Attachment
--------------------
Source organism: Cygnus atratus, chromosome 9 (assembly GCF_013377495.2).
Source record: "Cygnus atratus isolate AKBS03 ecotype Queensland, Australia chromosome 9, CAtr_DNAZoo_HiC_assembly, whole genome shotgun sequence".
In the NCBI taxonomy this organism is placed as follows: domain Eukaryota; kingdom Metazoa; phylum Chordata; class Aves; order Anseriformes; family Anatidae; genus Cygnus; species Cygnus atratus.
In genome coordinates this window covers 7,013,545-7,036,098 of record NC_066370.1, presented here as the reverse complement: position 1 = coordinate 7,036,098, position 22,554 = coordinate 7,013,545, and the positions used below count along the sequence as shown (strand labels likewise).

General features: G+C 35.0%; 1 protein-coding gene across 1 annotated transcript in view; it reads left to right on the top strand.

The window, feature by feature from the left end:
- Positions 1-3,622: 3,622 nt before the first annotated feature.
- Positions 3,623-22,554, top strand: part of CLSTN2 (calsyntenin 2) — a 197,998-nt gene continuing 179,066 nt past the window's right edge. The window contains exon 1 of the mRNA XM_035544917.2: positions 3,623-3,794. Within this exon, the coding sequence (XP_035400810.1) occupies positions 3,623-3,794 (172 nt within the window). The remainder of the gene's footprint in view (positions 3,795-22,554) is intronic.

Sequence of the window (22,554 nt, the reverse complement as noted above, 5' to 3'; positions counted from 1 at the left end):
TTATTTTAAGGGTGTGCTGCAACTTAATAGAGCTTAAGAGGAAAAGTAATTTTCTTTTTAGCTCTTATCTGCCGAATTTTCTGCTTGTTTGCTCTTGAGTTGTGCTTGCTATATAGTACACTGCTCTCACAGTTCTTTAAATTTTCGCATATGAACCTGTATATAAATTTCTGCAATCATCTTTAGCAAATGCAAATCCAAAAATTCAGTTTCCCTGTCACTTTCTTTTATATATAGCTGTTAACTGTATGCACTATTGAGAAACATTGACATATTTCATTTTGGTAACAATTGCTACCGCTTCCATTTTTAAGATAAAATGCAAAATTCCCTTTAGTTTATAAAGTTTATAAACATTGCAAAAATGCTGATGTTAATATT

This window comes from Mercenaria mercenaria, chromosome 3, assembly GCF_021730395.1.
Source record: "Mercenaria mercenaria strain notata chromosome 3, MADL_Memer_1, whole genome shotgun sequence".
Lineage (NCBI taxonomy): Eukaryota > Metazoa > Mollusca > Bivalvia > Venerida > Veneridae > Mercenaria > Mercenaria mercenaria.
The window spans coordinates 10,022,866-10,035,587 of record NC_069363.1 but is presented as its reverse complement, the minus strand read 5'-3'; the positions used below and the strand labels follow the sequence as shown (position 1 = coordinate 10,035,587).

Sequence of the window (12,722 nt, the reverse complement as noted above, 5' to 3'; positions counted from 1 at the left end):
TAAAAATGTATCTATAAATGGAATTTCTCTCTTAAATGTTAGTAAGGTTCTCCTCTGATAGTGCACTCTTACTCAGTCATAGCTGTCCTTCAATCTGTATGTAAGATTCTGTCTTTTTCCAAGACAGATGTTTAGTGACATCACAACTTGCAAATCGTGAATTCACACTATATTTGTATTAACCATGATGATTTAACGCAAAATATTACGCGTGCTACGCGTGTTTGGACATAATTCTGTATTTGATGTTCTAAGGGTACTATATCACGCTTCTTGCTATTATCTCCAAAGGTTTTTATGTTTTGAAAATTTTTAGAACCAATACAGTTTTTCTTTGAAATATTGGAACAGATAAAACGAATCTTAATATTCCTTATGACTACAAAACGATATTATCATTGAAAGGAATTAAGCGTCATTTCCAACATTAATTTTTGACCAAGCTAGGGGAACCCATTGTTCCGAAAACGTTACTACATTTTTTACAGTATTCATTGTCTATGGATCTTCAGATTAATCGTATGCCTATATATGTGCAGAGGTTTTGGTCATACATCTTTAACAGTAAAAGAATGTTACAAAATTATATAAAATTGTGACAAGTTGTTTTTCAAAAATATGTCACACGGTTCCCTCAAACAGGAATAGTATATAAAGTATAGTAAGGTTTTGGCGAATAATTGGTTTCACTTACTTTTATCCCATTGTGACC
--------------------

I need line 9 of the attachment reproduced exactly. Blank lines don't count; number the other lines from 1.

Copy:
Sequence of the window (22,554 nt, the reverse complement as noted above, 5' to 3'; positions counted from 1 at the left end):